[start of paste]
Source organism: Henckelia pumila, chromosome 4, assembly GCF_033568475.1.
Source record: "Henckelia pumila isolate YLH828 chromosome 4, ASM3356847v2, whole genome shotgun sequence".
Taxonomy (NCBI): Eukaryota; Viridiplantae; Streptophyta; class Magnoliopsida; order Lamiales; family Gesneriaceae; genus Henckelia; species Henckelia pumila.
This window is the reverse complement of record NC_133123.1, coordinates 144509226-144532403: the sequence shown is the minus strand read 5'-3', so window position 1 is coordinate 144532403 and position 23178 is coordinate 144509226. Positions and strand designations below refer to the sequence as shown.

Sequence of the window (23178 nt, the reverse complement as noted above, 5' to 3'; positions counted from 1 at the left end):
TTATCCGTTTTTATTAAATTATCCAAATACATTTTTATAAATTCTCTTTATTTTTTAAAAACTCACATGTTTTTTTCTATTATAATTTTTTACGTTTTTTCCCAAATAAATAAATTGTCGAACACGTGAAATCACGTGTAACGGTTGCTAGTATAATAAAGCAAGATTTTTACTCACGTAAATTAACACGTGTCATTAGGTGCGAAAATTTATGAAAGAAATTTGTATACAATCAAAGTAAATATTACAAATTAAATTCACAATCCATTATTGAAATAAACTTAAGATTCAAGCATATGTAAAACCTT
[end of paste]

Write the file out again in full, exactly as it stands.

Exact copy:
Source organism: Henckelia pumila, chromosome 4, assembly GCF_033568475.1.
Source record: "Henckelia pumila isolate YLH828 chromosome 4, ASM3356847v2, whole genome shotgun sequence".
Taxonomy (NCBI): Eukaryota; Viridiplantae; Streptophyta; class Magnoliopsida; order Lamiales; family Gesneriaceae; genus Henckelia; species Henckelia pumila.
This window is the reverse complement of record NC_133123.1, coordinates 144509226-144532403: the sequence shown is the minus strand read 5'-3', so window position 1 is coordinate 144532403 and position 23178 is coordinate 144509226. Positions and strand designations below refer to the sequence as shown.

Sequence of the window (23178 nt, the reverse complement as noted above, 5' to 3'; positions counted from 1 at the left end):
TTATCCGTTTTTATTAAATTATCCAAATACATTTTTATAAATTCTCTTTATTTTTTAAAAACTCACATGTTTTTTTCTATTATAATTTTTTACGTTTTTTCCCAAATAAATAAATTGTCGAACACGTGAAATCACGTGTAACGGTTGCTAGTATAATAAAGCAAGATTTTTACTCACGTAAATTAACACGTGTCATTAGGTGCGAAAATTTATGAAAGAAATTTGTATACAATCAAAGTAAATATTACAAATTAAATTCACAATCCATTATTGAAATAAACTTAAGATTCAAGCATATGTAAAACCTT